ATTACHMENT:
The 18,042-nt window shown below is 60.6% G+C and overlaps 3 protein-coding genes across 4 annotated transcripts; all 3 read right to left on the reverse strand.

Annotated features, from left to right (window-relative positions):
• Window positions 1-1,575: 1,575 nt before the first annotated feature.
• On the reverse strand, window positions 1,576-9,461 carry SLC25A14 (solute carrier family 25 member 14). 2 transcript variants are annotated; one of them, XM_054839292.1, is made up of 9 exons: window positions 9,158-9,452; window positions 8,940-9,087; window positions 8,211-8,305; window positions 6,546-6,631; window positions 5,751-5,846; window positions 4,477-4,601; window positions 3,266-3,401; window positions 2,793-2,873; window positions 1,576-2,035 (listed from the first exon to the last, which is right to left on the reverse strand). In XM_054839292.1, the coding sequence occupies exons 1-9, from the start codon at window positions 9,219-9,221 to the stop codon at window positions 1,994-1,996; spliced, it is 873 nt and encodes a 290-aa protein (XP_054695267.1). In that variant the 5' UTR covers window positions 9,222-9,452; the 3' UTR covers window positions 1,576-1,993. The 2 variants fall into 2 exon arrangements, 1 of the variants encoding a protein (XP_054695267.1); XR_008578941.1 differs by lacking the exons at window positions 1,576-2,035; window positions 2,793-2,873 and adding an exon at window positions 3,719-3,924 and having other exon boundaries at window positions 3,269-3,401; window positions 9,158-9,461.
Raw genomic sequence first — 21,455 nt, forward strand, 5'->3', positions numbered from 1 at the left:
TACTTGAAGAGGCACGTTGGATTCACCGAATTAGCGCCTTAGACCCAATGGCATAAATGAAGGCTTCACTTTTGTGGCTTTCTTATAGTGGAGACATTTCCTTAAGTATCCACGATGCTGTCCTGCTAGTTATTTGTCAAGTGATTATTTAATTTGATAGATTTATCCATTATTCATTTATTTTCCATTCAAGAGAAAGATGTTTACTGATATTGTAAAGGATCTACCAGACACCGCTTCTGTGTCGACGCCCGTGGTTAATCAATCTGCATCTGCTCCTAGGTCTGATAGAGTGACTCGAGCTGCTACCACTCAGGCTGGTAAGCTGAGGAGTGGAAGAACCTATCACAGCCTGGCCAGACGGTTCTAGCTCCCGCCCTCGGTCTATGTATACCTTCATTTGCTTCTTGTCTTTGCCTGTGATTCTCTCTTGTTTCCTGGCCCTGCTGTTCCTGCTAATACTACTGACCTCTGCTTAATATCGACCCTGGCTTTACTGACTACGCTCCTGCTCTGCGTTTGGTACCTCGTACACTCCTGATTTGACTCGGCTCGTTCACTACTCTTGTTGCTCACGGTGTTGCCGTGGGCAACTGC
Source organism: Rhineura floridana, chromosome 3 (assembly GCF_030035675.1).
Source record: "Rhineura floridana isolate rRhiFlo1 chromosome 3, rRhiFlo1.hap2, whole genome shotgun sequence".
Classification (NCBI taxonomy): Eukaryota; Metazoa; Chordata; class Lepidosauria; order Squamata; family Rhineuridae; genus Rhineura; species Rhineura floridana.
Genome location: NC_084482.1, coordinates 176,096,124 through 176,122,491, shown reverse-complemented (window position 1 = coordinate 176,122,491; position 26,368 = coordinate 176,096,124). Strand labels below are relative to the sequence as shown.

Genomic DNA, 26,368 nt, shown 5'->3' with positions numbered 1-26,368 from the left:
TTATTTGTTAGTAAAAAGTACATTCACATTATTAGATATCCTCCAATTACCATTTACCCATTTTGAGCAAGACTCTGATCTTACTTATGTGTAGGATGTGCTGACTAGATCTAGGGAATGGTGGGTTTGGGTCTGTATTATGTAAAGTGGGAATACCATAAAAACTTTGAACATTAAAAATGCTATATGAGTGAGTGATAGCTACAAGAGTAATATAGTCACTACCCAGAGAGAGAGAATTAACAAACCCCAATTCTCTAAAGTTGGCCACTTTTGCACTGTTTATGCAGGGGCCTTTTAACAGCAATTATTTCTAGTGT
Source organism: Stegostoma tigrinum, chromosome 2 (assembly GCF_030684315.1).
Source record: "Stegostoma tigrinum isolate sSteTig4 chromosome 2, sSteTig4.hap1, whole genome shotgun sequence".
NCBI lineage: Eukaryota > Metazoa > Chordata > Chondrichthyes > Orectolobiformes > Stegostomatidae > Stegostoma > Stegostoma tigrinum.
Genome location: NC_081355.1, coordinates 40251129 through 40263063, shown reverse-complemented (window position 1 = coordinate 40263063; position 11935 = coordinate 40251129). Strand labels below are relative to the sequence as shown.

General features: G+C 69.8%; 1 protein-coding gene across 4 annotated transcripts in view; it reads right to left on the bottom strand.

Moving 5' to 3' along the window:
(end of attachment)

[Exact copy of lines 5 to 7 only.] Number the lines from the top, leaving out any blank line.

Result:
Raw genomic sequence first — 21,455 nt, forward strand, 5'->3', positions numbered from 1 at the left:
TACTTGAAGAGGCACGTTGGATTCACCGAATTAGCGCCTTAGACCCAATGGCATAAATGAAGGCTTCACTTTTGTGGCTTTCTTATAGTGGAGACATTTCCTTAAGTATCCACGATGCTGTCCTGCTAGTTATTTGTCAAGTGATTATTTAATTTGATAGATTTATCCATTATTCATTTATTTTCCATTCAAGAGAAAGATGTTTACTGATATTGTAAAGGATCTACCAGACACCGCTTCTGTGTCGACGCCCGTGGTTAATCAATCTGCATCTGCTCCTAGGTCTGATAGAGTGACTCGAGCTGCTACCACTCAGGCTGGTAAGCTGAGGAGTGGAAGAACCTATCACAGCCTGGCCAGACGGTTCTAGCTCCCGCCCTCGGTCTATGTATACCTTCATTTGCTTCTTGTCTTTGCCTGTGATTCTCTCTTGTTTCCTGGCCCTGCTGTTCCTGCTAATACTACTGACCTCTGCTTAATATCGACCCTGGCTTTACTGACTACGCTCCTGCTCTGCGTTTGGTACCTCGTACACTCCTGATTTGACTCGGCTCGTTCACTACTCTTGTTGCTCACGGTGTTGCCGTGGGCAACTGC
Source organism: Rhineura floridana, chromosome 3 (assembly GCF_030035675.1).